Should the U.S. Government, or State Governments subsidize collegiate athletics when it loses money?
Because of this, BYU now stands capable of providing the revenue necessary to support its own athletic programs, have a surplus and contribute through BYUtv to BYU-Hawaii and its athletic program. Other programs are not so fortunate.
Roy Ockert, in an article posted on 31 July 2012 titled “Penn State to join schools struggling to afford athletics,” talked about how “CNN-Money analyzed Penn State’s financial reports and found that football took in revenue totaling $72.7 million last season, showing a profit of $53.2 million. That was second only to the University of Texas’ $71.2 million profit.”
His contention in that article is that Penn State will now join the poorer schools and have a reality check that will see it of necessity to roll back its entire athletic program. The leadership in Salt Lake evidently saw this trend in all of collegiate athletics years ago. It was essential for BYU to make changes to compete on a bigger more profitable stage than what the MWC could offer.
If BYU saw these numbers crushing athletic programs, then surely administrators at other schools have seen this coming. The answer for them has been to go to boosters or the state legislature and ask for more money in the hope of making their football team the cash cow to support all of their athletics.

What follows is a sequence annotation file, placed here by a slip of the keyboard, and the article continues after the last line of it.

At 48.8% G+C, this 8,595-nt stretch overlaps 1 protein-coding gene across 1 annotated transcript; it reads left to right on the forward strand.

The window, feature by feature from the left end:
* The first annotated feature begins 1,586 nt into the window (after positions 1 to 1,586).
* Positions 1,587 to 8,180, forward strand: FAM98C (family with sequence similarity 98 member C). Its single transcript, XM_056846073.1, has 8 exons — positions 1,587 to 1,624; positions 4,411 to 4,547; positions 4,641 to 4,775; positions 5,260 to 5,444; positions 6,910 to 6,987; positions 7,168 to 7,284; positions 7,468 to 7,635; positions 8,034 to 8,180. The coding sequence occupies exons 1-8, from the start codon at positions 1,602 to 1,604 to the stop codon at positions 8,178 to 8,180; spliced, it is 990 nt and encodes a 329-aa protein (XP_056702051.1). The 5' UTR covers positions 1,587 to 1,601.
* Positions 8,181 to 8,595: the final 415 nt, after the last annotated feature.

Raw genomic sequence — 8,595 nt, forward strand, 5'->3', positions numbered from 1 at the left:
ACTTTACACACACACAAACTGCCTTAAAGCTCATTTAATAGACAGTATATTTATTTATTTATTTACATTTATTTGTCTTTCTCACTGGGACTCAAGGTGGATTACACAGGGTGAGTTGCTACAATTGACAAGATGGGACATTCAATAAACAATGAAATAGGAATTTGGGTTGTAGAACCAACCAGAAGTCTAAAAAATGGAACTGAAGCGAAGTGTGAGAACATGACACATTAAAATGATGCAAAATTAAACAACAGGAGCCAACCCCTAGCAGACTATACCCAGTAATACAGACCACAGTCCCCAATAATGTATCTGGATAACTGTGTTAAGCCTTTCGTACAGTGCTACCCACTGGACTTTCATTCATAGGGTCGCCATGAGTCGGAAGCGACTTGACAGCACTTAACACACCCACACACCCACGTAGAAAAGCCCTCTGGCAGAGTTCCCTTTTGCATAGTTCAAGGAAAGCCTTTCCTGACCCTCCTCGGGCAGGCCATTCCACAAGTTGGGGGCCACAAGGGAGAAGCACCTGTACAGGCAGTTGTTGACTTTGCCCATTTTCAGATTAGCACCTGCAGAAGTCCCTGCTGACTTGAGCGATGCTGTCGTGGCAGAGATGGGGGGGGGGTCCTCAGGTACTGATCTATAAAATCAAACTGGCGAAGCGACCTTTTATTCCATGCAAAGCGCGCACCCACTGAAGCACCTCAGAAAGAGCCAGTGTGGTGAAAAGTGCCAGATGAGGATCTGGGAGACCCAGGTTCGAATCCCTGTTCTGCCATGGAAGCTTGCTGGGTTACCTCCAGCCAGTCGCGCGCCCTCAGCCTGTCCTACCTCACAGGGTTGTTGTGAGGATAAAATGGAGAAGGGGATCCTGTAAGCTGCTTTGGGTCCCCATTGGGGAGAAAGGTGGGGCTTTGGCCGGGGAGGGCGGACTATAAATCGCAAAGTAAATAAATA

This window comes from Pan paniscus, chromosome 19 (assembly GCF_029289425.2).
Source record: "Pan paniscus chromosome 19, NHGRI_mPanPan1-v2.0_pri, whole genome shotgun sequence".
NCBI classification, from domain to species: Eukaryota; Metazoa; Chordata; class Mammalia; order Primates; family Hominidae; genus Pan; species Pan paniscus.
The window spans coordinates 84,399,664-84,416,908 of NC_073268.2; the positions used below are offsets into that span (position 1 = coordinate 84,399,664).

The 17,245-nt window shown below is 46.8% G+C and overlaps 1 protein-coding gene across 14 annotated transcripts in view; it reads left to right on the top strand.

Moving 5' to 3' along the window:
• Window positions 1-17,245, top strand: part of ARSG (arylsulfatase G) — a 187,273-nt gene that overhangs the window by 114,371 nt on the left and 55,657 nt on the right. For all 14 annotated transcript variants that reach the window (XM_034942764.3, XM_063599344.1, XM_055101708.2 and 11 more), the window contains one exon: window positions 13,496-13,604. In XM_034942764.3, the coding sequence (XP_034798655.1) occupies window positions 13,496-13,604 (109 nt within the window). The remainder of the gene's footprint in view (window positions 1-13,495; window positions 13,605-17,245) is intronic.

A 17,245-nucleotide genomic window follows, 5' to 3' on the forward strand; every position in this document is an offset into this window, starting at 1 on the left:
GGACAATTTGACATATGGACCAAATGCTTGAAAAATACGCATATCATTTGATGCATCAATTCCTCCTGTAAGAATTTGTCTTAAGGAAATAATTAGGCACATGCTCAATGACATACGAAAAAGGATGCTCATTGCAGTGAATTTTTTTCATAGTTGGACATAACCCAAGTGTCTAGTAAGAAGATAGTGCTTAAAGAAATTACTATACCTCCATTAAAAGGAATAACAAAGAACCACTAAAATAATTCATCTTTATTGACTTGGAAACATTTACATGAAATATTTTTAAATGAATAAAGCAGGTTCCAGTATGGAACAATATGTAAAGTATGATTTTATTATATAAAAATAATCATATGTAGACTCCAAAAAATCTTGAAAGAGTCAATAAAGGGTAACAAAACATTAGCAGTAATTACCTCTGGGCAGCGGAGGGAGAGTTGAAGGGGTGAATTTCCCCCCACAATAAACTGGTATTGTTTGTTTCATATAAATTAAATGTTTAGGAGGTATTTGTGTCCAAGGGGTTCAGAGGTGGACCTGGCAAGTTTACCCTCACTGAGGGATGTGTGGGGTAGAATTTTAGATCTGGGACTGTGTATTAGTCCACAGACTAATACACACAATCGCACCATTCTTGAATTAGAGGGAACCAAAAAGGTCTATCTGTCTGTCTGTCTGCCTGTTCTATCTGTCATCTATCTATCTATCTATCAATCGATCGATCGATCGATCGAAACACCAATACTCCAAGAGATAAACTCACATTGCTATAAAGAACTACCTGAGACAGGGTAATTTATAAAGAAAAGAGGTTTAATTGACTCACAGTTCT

Texas opted for the Longhorn Network, and rather than share in those revenues, Texas Tech and others have rebelled. The Longhorn Network could have been the “Texas Athletics Network” that benefited all athletics in the state of Texas for every college, university and high school. Where was Governor Perry on that fight?
Should collegiate athletics be sponsored by corporations?
In the current economic climate of tepid growth less than that of inflation, many of these colleges hopes and dreams will not be realized. In fact, with cities and states defaulting or going bankrupt, state budgets will have further pressure from taxpayers to fund athletics while defaulting on pension funds and civic services such as police, fire and primary education.
The future holds that school districts, and correspondingly universities, will be cutting back athletic budgets that are not self-sustaining. The taxpayer can no longer afford to support the estimated 500 plus athletes of a university while thousands lose out on an education because the athletic department is a drain on the budget. What is worse may be the fact that the $30-50 million being spent on an athletic budget may be the difference in pension fund deficits for a city, county or state.
If a state has three to five universities in the same situation, the total impact could be in the neighborhood of $150 million being spent on athletics while retired seniors lose their pensions. The winner in that conflict will eventually be the honoring of pension commitments, combined with lower taxes as the economy worsens.
To that end, the 124 D-I schools may be losing members in the coming years. In the next article I will explore the 30 schools that may be stepping down from FBS to FCS in the near future.